First of all, there’s no Zelda, you’re not saving a princess, and there’s no Ganon, instead it’s a giant moon and a child possessed by an evil nightmare mask. There’s not any mention of the Triforce or the goddesses, and while Ocarina of Time had 9 full dungeons, including Ganon’s tower, Majora’s Mask has only 4, and they’re not really the highlight of the game.

You see, what really makes Majora’s Mask special is the time limit it sets the player. The player has 3 days, about one real life hour, to save the land, at the end of that hour, you either take on the moon (if you’re ready) or you reset the clock using the Song of Time, sending you back to the moment you arrived in Termina.

It’s basically Groundhog day, if Bill Murray had to fight a giant celestial body.

You might think that using the same three days over and over again is a cheap and lazy way to design a game, if so, you’re quite wrong. It’s not about that; Majora’s Mask is about the people you meet and interact with between the dungeons. The dungeons are a means to an end, the people you meet, the way they react to their demise, are the real stars of the show.

Like I said earlier, everyone in the town takes the threat of death differently and every single person has their own story, some overlap with others, while some are completely solitary. It’s reliving their last few days with them again and again that brings you even closer to the people of Termina.

One of the best ways it does that? Everyone you meet is based on a character you will have met when you played Ocarina of Time. You see, the game uses your previous connections to these characters, to the quest and interactions you had with them before, to make their new, darker stories even more effective.

Because the game is such a departure from the series’ staples, and because there hasn’t been a game quite like Majora’s Mask since, let alone in the Zelda series. It stands out as a fantastic, refreshing entry into the series, with fantastic key mechanics, with an engaging and heartfelt story. Majora’s Mask was kind of a big deal, and now that it’s been remastered, and reworked to iron out any kinks, if you’ve not played it yet, now is the perfect time to pick up my favourite game of all time.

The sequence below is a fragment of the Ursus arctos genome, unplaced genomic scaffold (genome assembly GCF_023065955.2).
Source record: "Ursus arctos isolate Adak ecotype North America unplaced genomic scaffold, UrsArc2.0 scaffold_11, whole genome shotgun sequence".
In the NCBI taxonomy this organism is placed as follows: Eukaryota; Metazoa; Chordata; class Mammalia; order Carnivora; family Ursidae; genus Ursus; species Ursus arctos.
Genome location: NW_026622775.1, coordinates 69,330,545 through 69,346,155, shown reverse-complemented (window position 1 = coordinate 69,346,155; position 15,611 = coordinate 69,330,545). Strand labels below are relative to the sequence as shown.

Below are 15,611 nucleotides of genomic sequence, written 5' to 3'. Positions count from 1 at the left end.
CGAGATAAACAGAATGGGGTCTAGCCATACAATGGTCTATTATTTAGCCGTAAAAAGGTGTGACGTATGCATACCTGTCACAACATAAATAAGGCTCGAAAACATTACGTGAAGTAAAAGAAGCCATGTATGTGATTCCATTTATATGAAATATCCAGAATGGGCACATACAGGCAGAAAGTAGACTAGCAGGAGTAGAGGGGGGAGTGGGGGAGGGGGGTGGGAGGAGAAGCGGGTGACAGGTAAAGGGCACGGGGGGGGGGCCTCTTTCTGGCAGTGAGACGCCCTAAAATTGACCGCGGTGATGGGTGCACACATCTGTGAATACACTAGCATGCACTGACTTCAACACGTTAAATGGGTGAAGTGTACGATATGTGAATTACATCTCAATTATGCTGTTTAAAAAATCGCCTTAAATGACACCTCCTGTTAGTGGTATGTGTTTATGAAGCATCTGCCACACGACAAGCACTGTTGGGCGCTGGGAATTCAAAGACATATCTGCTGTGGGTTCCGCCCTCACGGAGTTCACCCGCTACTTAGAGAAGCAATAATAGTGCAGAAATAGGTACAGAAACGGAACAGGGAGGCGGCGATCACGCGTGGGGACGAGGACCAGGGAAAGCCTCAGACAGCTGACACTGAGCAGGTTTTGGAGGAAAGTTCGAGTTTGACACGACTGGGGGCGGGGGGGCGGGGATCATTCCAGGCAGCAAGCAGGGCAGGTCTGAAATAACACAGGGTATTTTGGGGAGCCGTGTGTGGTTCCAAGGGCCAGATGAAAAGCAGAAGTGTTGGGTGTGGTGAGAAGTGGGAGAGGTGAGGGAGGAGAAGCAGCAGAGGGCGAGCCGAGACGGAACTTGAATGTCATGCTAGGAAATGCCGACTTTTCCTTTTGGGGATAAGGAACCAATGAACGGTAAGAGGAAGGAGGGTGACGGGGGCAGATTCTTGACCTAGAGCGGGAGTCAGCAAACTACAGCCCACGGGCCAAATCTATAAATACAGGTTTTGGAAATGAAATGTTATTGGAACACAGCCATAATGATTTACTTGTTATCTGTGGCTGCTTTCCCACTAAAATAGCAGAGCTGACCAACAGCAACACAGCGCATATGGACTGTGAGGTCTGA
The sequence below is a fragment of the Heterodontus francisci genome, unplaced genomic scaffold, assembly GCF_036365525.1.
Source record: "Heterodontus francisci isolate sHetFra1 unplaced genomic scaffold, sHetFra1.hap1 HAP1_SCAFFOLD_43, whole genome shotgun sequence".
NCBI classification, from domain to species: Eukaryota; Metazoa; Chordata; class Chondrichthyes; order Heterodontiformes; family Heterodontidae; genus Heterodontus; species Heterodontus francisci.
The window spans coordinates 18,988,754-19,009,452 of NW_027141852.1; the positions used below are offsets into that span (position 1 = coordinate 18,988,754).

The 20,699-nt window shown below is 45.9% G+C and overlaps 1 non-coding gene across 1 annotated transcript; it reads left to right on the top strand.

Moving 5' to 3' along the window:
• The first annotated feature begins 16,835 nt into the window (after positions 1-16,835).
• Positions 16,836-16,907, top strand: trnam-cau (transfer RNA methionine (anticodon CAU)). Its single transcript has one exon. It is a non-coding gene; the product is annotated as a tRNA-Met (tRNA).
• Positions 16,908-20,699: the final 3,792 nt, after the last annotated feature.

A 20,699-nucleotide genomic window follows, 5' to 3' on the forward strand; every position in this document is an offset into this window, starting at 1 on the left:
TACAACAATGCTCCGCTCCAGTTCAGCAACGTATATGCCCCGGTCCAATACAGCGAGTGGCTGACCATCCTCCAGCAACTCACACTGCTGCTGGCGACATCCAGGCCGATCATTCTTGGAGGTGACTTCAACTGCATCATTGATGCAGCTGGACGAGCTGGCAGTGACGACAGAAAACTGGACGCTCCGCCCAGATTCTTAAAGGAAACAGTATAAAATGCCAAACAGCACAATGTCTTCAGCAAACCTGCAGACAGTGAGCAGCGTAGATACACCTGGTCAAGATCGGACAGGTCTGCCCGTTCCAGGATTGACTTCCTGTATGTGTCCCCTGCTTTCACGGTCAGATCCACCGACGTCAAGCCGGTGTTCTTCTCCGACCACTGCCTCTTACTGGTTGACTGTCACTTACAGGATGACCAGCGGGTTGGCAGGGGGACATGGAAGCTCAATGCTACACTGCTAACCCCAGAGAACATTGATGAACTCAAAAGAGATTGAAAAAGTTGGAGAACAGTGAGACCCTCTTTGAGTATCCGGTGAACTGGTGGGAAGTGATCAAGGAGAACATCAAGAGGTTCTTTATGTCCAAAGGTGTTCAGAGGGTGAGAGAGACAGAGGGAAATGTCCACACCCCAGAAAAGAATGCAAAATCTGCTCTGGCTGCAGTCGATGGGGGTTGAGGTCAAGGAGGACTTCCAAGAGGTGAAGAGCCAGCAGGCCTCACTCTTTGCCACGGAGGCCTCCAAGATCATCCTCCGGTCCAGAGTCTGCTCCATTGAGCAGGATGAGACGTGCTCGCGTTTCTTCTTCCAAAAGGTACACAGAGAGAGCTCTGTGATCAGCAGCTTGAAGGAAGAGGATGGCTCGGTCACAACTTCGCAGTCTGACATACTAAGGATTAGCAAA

Oh, yeah, I really like this game, hadn’t you guessed?

Coffee Time News 09/02/15

Is there a Hunger Games Prequel on the way? Is there a Legend of Zelda live actions series on the way? Is there no spoon?!


Guardians of the Galaxy 2 will be ‘taking risks’, according to Marvel and creator James Gunn. Apparently the sequel to last year’s runaway hit won’t be following any particular story already laid out in the comics. This shouldn’t come as a surprise to fans, since the original took some creative licence with certain characters. But in all honesty, if there’s one Marvel property that the general public won’t mind being altered slightly, especially if we get as good a product as the original, it’s Guardians of the Galaxy, since barely anyone knew about them before last summer.

Disney’s next big adaptation, Beauty and the Beast, which will star Emma Watson, may have found its Beast. Ryan Gosling has reportedly been approached to play the reclusive Beast, though with Gosling’s current trend of preferring smaller, independent films, (and turning down roles in Spiderman and the Ghostbusters) it could end up being a (hopeful) rumour.